My introduction to Eagle Valley Raptor Center, Inc. was in the Spring of 2007. A pair of Great Horned Owls had a nest in a tree in our neighborhood, which we didn't realize. Upon returning home one evening after work, my husband told me to look out in the back yard. I saw something white and fuzzy in the distance. I asked him what it was. He said a baby owl. He said one of our neighbors had a Eagle Valley business card, which my husband used to contact them. My husband left a message on the answering machine. Ken Lockwood, Director of Eagle Valley, returned my husband's call after I got home. I spoke with Ken and told him there was a baby owl in our back yard. He told me it was imperative that we get it out of the yard right away. He told me to put on a ball cap and leather gloves and try to get control of the owl by getting ahold of his feet. He told me to watch out for his talons. He also told me that the owl would make a clacking sound at me, but it was just his warning to me. I was uneasy about reaching under the owl to get his legs, so I asked Ken if I could put a towel over him to gain control of him. Ken said yes, but be careful of his wings when you do that. He told me to put a towel in the bottom of a box and put the owl in the box and cover it with another towel to keep the owl calm. He asked if I could bring the owl to him as he was in the middle of taking care of an injured bald eagle. I told him that I would bring the owl to him. When I reached Eagle Valley, Ken looked at the owl and told me it was a great horned owl. I asked Ken why he had me put on a ball cap. He told me that it was to protect my scalp in the event the adult owls didn't like me messing with their baby and go after me. I asked Ken how he thought the baby got out of the nest. He said the wind could have blown it out or sometimes the adults will tear up the next in order to get the young owls to fly. This owl still had down on it, so it wasn't ready to fly yet. By the time I reached Eagle Valley, it was getting dark outside, but Ken took a flashlight and showed me around the facility and invited me back in the daylight to see their operation. Ken kept the baby owl, which I named Hooty and eventually ended up taking it to be fostered by an adult Great Horned Owl in another city. Since my introduction to Eagle Valley, I have returned numerous times taking family and friends to see this wonderful operation. I never get tired of taking a tour or hearing Ken talk about the birds. Being an animal lover myself, I appreciate Ken's care and concern for his raptors. He does a wonderful job of rehabilitating injured raptors (and other animals) and releasing back into the wild. If they are unreleasable after rehabilitation, he uses them in his educational programs he presents to the public. If he is unable to use them in his programing, he finds another facility that can take them. My hat is off to Ken and his volunteers for a job well done!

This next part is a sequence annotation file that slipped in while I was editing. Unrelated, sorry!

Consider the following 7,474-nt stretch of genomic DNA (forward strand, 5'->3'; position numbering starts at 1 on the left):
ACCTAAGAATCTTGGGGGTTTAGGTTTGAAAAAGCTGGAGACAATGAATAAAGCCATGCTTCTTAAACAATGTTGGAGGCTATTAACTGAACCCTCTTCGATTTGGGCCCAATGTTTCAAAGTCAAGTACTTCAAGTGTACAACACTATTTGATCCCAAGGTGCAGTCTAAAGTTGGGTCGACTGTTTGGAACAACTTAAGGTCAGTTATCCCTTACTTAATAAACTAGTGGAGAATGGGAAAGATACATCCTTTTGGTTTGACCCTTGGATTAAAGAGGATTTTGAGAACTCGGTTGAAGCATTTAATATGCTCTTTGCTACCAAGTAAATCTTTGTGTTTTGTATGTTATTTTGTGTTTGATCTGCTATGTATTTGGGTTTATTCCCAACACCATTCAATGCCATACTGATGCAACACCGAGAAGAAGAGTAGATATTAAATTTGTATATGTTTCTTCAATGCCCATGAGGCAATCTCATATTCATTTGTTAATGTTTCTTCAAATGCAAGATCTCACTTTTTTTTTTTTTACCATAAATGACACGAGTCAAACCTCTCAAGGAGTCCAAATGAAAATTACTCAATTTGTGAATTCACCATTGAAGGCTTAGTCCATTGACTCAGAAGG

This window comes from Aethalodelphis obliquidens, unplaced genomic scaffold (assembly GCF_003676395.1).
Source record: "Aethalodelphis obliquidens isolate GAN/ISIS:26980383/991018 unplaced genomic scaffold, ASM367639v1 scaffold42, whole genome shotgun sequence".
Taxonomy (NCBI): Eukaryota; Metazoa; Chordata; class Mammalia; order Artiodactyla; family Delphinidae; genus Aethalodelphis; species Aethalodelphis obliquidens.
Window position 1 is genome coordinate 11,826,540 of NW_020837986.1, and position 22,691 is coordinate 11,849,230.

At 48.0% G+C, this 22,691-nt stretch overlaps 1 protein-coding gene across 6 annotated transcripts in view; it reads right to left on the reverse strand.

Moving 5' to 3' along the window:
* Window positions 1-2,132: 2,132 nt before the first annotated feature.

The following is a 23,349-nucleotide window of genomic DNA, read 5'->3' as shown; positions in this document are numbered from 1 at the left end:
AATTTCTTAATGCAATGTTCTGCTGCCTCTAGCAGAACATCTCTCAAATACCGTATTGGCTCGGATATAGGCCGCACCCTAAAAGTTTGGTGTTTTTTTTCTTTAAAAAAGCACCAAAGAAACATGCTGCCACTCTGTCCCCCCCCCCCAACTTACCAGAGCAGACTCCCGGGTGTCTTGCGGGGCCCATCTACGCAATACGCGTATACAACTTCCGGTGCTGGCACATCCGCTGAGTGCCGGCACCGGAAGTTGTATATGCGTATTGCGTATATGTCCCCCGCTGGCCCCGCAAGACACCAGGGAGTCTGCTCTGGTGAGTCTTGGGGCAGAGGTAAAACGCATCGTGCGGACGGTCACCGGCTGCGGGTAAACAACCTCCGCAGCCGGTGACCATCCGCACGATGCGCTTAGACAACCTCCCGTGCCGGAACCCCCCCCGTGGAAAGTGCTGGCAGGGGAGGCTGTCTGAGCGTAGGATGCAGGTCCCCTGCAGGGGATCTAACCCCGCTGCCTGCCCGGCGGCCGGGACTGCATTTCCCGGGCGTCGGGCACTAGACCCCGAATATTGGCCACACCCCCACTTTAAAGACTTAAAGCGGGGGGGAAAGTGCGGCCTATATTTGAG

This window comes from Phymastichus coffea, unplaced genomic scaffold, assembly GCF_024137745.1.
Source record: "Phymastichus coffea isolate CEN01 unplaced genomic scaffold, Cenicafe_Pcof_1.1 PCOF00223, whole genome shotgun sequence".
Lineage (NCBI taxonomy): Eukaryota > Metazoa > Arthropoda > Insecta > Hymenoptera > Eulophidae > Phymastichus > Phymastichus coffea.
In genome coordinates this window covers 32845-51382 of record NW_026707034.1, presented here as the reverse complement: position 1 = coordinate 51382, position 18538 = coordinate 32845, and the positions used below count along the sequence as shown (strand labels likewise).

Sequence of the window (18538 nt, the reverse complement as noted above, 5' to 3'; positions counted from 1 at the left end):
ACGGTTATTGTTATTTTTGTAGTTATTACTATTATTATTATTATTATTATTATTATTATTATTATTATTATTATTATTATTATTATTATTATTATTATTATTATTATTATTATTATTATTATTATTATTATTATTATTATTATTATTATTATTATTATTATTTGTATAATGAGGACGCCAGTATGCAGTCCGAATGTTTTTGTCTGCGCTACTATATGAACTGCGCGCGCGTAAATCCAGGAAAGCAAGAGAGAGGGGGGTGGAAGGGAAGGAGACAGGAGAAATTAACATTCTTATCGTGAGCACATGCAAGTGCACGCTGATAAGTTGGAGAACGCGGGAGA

The Eagle Valley Raptor Center should not be such a well kept secret! Everyone should make plans to learn more about the animals we share our planet with. The raptors are amazing, there is much to be learned from them, and from Ken, who cares for them like nobody else. Go there, listen, watch, learn, and enjoy the majesty of these glorious birds. You'll be very glad you did!